When using mobile telephony, one dialog partner is often situated in a noisy environment. In this example, this is the person on the near-end. This leads to two major problems:
- The noise is recorded by the near-end microphone along with the speech and transmitted to the far-end listener. Therefore, the intelligibility for the far-end listener is affected. Algorithms for noise reduction have been proposed to suppress the noise while preserving the speech signal.
- The near-end listener also experiences an increased listening effort and a reduced speech intelligibility since he perceives a mixture of the clean speech from the far-end and the acoustical background noise as illustrated in the figure. This problem is addressed in the following.
Solution: Near-End Listening Enhancement
Typically, it is not possible to influence the background noise at the near-end. The only possibility to enhance the speech perception is to adaptively preprocess the speech signal from the far-end before playing it back at the near-end. This approach is called near-end listening enhancement (NELE). Algorithms for NELE take the background noise into account and adapt the speech based on the noise characteristics such that it becomes more intelligible.
The simplest possible NELE algorithm would be an adaptive gain control that increases the speech volume if the noise is very loud. However, very high speech levels are annoying and might damage either the loudspeaker or the human auditory system. Therefore, more intelligent algorithms have been developed. In [Niermann EUSIPCO 2016], for example, the speech power is shifted from frequency ranges which are highly disturbed by the near-end noise to frequency ranges which are less disturbed. In this way, the available speech power contributes to the intelligibility more effectively. In [Sauert ITG 2010, Sauert Dissertation 2014], spectral weights are calculated by maximizing an intelligibility measure, the Speech Intelligibility Index (SII). Further approaches can be found in the literature.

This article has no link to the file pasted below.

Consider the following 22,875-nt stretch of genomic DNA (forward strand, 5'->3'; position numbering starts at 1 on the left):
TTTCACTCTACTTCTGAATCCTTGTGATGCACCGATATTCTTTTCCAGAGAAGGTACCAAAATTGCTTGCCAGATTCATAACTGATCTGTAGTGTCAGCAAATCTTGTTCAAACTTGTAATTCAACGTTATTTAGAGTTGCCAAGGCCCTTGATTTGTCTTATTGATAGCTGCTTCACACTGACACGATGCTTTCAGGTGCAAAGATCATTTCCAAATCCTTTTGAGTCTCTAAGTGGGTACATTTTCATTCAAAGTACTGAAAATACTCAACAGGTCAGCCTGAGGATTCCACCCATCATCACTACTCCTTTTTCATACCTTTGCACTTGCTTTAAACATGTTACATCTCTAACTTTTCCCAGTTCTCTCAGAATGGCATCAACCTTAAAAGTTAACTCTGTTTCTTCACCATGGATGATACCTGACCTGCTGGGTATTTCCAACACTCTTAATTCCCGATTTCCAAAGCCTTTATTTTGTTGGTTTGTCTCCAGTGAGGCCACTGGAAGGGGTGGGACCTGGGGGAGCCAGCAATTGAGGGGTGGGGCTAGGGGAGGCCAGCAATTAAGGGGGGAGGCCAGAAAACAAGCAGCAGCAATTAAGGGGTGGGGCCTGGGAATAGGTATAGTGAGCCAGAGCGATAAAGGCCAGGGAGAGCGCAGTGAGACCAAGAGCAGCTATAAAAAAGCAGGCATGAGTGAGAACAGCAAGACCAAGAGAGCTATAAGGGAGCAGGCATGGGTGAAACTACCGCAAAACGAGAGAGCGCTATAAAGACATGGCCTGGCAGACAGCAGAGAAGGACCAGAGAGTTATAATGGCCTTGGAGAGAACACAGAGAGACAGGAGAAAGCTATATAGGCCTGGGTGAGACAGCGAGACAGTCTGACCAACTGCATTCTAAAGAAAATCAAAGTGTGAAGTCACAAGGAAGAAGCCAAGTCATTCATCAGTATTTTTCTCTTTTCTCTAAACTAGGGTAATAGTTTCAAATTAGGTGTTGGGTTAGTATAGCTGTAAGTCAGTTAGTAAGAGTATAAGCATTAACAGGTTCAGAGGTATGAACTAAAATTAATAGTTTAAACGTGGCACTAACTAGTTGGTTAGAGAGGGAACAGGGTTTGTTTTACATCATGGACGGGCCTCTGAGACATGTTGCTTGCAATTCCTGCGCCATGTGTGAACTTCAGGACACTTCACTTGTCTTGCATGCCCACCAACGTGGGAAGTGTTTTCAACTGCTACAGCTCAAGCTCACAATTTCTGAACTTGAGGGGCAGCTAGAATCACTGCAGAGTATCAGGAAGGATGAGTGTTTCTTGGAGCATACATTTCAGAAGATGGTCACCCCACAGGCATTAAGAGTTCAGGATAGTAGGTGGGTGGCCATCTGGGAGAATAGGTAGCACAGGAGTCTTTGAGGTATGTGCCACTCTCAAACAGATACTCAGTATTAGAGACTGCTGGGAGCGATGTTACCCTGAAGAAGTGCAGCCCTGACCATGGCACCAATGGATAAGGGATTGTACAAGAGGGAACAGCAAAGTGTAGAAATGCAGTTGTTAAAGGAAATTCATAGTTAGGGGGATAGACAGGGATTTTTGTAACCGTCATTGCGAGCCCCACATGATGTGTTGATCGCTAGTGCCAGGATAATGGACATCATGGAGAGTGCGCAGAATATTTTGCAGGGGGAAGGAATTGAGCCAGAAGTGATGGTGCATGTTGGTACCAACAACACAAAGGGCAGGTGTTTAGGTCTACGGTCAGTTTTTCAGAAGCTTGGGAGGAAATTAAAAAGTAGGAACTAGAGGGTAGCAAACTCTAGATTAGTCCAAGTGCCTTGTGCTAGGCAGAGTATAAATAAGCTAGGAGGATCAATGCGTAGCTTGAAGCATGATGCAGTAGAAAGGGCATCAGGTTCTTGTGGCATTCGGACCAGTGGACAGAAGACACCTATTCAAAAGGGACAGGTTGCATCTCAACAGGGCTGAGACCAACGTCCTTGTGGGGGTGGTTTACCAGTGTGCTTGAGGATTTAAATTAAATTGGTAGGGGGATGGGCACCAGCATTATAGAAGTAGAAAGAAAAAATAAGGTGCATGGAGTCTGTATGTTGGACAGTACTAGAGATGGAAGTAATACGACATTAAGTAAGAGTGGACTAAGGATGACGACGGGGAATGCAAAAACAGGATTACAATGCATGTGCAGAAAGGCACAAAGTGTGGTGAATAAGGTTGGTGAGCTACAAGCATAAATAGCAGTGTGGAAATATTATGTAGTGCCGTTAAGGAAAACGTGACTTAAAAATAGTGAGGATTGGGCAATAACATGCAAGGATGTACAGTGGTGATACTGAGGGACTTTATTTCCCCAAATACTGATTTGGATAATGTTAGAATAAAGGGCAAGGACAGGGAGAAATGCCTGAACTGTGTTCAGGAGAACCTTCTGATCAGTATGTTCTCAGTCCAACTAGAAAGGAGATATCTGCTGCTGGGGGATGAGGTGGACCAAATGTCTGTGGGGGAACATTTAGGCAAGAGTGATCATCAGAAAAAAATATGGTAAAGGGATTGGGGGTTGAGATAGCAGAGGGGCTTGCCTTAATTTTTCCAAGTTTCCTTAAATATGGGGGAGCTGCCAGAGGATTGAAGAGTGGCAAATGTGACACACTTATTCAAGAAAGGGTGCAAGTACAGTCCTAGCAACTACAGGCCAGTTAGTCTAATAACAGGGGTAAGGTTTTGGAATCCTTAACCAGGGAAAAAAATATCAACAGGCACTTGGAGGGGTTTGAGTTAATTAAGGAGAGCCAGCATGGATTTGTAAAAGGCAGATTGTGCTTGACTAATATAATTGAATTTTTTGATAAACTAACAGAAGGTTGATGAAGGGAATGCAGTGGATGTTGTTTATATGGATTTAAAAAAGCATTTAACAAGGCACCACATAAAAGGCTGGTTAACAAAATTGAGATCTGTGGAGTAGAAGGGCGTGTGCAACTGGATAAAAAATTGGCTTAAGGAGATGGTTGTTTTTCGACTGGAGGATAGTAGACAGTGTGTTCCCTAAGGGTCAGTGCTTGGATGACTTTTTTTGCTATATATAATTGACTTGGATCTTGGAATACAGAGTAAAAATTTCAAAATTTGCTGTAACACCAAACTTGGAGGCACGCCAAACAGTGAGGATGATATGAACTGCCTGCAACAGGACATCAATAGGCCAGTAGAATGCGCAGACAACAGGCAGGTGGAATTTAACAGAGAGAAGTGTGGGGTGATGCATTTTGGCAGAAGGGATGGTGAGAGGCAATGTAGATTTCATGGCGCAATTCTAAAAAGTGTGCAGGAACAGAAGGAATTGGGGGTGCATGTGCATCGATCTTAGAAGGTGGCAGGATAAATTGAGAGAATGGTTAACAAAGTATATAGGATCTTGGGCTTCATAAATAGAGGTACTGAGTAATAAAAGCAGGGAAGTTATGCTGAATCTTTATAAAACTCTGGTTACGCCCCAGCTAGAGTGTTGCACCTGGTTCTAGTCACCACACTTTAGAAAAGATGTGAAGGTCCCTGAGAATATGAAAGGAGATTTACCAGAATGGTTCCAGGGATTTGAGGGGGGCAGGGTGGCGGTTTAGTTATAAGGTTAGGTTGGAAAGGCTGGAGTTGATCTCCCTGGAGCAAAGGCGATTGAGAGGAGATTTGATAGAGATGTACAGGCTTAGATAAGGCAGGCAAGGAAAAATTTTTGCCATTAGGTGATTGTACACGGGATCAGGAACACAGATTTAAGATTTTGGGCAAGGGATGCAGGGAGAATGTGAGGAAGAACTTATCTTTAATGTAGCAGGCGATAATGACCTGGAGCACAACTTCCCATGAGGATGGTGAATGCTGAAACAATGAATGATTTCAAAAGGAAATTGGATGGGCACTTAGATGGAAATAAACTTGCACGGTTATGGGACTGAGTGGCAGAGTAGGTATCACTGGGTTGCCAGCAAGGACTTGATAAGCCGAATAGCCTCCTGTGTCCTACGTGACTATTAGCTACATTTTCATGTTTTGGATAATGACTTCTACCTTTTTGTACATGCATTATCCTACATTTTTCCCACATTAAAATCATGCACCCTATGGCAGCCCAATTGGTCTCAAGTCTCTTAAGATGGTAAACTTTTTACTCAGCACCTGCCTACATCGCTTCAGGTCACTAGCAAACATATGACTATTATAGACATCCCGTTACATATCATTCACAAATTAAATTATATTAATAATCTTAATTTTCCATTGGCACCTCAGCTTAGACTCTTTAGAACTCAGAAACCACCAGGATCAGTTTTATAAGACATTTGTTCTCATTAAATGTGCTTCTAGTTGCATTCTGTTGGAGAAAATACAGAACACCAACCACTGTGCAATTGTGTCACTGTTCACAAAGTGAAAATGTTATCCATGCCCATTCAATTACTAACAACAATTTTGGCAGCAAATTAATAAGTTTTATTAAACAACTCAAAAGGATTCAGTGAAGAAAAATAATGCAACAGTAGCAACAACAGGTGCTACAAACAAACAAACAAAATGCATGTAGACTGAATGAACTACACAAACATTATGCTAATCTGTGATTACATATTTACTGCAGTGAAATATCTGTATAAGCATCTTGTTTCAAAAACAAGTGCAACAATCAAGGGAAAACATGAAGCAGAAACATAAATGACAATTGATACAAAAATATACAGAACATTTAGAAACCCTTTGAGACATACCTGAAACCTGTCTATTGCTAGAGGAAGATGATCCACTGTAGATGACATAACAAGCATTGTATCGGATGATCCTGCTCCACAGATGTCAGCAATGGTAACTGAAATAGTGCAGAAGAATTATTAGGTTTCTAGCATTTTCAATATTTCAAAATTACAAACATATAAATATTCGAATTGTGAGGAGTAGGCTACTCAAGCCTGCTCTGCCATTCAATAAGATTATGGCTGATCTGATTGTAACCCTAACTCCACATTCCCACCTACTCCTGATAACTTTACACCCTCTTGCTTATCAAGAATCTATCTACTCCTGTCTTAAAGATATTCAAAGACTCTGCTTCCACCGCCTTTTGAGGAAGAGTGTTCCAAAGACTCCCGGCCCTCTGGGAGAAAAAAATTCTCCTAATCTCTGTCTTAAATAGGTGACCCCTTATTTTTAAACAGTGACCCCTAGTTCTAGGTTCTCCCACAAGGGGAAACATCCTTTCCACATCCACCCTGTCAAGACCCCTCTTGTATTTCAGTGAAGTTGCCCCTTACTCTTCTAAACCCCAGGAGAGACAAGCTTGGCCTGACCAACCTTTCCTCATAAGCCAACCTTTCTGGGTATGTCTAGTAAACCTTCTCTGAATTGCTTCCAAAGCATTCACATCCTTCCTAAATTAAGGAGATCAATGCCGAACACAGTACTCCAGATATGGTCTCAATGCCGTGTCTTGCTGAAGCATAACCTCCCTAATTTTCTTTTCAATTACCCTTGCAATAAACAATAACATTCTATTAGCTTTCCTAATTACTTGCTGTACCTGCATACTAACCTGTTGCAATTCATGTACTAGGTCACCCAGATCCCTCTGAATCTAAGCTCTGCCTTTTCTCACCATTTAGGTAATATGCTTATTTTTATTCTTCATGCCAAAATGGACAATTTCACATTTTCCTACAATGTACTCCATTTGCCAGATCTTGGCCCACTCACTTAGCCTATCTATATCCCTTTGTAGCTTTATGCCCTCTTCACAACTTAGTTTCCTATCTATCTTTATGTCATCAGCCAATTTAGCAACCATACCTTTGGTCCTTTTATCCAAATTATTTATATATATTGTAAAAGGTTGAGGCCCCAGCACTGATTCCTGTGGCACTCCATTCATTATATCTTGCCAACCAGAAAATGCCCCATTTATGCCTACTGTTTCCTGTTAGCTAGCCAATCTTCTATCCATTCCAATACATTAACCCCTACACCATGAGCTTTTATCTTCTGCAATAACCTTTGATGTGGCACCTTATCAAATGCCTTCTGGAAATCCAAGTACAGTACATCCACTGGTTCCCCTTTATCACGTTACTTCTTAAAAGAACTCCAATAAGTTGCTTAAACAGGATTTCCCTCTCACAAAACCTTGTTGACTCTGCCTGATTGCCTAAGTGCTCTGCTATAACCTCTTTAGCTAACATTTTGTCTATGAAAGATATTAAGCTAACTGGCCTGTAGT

The methods mentioned above are capable of improving the speech intelligibility and decreasing the listening effort without increasing the total speech power (shown in [Niermann Daga 2015]). This is done at the expense of speech naturalness since the preprocessor modifies the characteristics of the speech. Nevertheless, in severe noise conditions a voice which is modified up to a certain degree is often preferred in comparison to a natural voice which is not understandable.
Besides mobile telephony, further possible applications are
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